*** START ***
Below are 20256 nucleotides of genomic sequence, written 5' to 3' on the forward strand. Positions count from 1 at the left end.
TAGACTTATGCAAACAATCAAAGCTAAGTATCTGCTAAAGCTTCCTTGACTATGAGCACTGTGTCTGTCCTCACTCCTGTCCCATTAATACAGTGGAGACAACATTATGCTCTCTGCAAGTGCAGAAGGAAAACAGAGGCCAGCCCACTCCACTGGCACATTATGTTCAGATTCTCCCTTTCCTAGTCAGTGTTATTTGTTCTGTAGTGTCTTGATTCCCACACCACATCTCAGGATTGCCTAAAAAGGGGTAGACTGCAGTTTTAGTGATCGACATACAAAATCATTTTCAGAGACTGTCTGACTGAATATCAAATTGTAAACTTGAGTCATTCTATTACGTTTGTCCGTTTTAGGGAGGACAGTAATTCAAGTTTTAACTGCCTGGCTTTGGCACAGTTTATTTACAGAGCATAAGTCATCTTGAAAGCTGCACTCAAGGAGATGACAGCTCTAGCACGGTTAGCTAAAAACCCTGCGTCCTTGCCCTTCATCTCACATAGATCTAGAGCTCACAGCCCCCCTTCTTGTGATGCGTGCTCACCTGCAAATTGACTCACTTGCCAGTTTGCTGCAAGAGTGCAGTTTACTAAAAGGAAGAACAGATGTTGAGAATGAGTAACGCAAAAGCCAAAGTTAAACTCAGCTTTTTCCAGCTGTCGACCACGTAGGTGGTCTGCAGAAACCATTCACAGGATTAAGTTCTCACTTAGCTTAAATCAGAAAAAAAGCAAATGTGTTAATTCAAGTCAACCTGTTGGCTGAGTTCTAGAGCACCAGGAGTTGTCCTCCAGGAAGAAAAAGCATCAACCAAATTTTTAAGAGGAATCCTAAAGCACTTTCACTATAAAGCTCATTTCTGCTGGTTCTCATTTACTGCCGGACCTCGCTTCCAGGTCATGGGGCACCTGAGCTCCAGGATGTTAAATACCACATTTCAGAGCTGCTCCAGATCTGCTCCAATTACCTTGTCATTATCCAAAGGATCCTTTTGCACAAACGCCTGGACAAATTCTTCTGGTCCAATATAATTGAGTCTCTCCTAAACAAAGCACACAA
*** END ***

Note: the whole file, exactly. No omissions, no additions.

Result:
Below are 20256 nucleotides of genomic sequence, written 5' to 3' on the forward strand. Positions count from 1 at the left end.
TAGACTTATGCAAACAATCAAAGCTAAGTATCTGCTAAAGCTTCCTTGACTATGAGCACTGTGTCTGTCCTCACTCCTGTCCCATTAATACAGTGGAGACAACATTATGCTCTCTGCAAGTGCAGAAGGAAAACAGAGGCCAGCCCACTCCACTGGCACATTATGTTCAGATTCTCCCTTTCCTAGTCAGTGTTATTTGTTCTGTAGTGTCTTGATTCCCACACCACATCTCAGGATTGCCTAAAAAGGGGTAGACTGCAGTTTTAGTGATCGACATACAAAATCATTTTCAGAGACTGTCTGACTGAATATCAAATTGTAAACTTGAGTCATTCTATTACGTTTGTCCGTTTTAGGGAGGACAGTAATTCAAGTTTTAACTGCCTGGCTTTGGCACAGTTTATTTACAGAGCATAAGTCATCTTGAAAGCTGCACTCAAGGAGATGACAGCTCTAGCACGGTTAGCTAAAAACCCTGCGTCCTTGCCCTTCATCTCACATAGATCTAGAGCTCACAGCCCCCCTTCTTGTGATGCGTGCTCACCTGCAAATTGACTCACTTGCCAGTTTGCTGCAAGAGTGCAGTTTACTAAAAGGAAGAACAGATGTTGAGAATGAGTAACGCAAAAGCCAAAGTTAAACTCAGCTTTTTCCAGCTGTCGACCACGTAGGTGGTCTGCAGAAACCATTCACAGGATTAAGTTCTCACTTAGCTTAAATCAGAAAAAAAGCAAATGTGTTAATTCAAGTCAACCTGTTGGCTGAGTTCTAGAGCACCAGGAGTTGTCCTCCAGGAAGAAAAAGCATCAACCAAATTTTTAAGAGGAATCCTAAAGCACTTTCACTATAAAGCTCATTTCTGCTGGTTCTCATTTACTGCCGGACCTCGCTTCCAGGTCATGGGGCACCTGAGCTCCAGGATGTTAAATACCACATTTCAGAGCTGCTCCAGATCTGCTCCAATTACCTTGTCATTATCCAAAGGATCCTTTTGCACAAACGCCTGGACAAATTCTTCTGGTCCAATATAATTGAGTCTCTCCTAAACAAAGCACACAA